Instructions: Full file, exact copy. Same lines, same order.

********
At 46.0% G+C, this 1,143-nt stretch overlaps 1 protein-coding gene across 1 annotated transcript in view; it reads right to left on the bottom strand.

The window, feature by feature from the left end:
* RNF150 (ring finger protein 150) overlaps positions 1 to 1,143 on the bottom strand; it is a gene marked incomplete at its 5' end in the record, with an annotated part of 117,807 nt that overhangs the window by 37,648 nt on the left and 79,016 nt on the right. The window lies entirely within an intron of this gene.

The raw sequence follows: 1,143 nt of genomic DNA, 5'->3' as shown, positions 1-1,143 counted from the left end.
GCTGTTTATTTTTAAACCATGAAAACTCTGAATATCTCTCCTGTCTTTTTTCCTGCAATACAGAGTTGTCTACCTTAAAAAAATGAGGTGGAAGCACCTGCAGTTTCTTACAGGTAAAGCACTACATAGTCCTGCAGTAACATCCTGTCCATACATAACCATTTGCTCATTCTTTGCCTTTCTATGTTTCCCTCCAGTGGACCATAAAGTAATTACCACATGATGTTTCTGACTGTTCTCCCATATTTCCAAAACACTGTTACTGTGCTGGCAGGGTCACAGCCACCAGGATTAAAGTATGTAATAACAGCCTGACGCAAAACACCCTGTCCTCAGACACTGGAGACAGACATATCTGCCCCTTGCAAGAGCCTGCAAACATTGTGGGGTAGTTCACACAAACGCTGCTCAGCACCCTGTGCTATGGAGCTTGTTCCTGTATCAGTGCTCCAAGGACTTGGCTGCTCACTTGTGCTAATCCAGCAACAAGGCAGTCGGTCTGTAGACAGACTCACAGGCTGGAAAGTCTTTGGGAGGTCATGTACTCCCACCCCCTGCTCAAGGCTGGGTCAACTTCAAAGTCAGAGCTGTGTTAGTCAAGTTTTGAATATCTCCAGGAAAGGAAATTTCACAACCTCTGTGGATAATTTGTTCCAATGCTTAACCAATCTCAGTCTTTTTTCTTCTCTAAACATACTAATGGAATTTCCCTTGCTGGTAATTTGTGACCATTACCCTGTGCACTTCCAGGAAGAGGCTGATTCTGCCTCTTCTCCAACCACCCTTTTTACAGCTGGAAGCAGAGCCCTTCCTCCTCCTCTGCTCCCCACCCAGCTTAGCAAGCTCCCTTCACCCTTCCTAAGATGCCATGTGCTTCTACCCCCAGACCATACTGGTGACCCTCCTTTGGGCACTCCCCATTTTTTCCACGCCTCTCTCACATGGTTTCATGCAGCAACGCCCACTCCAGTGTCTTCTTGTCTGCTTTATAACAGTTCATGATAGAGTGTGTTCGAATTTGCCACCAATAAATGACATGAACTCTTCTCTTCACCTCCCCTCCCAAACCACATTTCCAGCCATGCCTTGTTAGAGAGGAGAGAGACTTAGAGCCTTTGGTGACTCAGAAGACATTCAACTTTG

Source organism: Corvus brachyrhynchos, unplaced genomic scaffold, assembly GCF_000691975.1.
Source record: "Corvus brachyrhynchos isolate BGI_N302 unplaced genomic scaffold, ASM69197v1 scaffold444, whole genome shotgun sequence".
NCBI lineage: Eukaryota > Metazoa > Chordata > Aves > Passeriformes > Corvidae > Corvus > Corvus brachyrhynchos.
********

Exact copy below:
At 46.0% G+C, this 1,143-nt stretch overlaps 1 protein-coding gene across 1 annotated transcript in view; it reads right to left on the bottom strand.

The window, feature by feature from the left end:
* RNF150 (ring finger protein 150) overlaps positions 1 to 1,143 on the bottom strand; it is a gene marked incomplete at its 5' end in the record, with an annotated part of 117,807 nt that overhangs the window by 37,648 nt on the left and 79,016 nt on the right. The window lies entirely within an intron of this gene.

The raw sequence follows: 1,143 nt of genomic DNA, 5'->3' as shown, positions 1-1,143 counted from the left end.
GCTGTTTATTTTTAAACCATGAAAACTCTGAATATCTCTCCTGTCTTTTTTCCTGCAATACAGAGTTGTCTACCTTAAAAAAATGAGGTGGAAGCACCTGCAGTTTCTTACAGGTAAAGCACTACATAGTCCTGCAGTAACATCCTGTCCATACATAACCATTTGCTCATTCTTTGCCTTTCTATGTTTCCCTCCAGTGGACCATAAAGTAATTACCACATGATGTTTCTGACTGTTCTCCCATATTTCCAAAACACTGTTACTGTGCTGGCAGGGTCACAGCCACCAGGATTAAAGTATGTAATAACAGCCTGACGCAAAACACCCTGTCCTCAGACACTGGAGACAGACATATCTGCCCCTTGCAAGAGCCTGCAAACATTGTGGGGTAGTTCACACAAACGCTGCTCAGCACCCTGTGCTATGGAGCTTGTTCCTGTATCAGTGCTCCAAGGACTTGGCTGCTCACTTGTGCTAATCCAGCAACAAGGCAGTCGGTCTGTAGACAGACTCACAGGCTGGAAAGTCTTTGGGAGGTCATGTACTCCCACCCCCTGCTCAAGGCTGGGTCAACTTCAAAGTCAGAGCTGTGTTAGTCAAGTTTTGAATATCTCCAGGAAAGGAAATTTCACAACCTCTGTGGATAATTTGTTCCAATGCTTAACCAATCTCAGTCTTTTTTCTTCTCTAAACATACTAATGGAATTTCCCTTGCTGGTAATTTGTGACCATTACCCTGTGCACTTCCAGGAAGAGGCTGATTCTGCCTCTTCTCCAACCACCCTTTTTACAGCTGGAAGCAGAGCCCTTCCTCCTCCTCTGCTCCCCACCCAGCTTAGCAAGCTCCCTTCACCCTTCCTAAGATGCCATGTGCTTCTACCCCCAGACCATACTGGTGACCCTCCTTTGGGCACTCCCCATTTTTTCCACGCCTCTCTCACATGGTTTCATGCAGCAACGCCCACTCCAGTGTCTTCTTGTCTGCTTTATAACAGTTCATGATAGAGTGTGTTCGAATTTGCCACCAATAAATGACATGAACTCTTCTCTTCACCTCCCCTCCCAAACCACATTTCCAGCCATGCCTTGTTAGAGAGGAGAGAGACTTAGAGCCTTTGGTGACTCAGAAGACATTCAACTTTG

Source organism: Corvus brachyrhynchos, unplaced genomic scaffold, assembly GCF_000691975.1.
Source record: "Corvus brachyrhynchos isolate BGI_N302 unplaced genomic scaffold, ASM69197v1 scaffold444, whole genome shotgun sequence".
NCBI lineage: Eukaryota > Metazoa > Chordata > Aves > Passeriformes > Corvidae > Corvus > Corvus brachyrhynchos.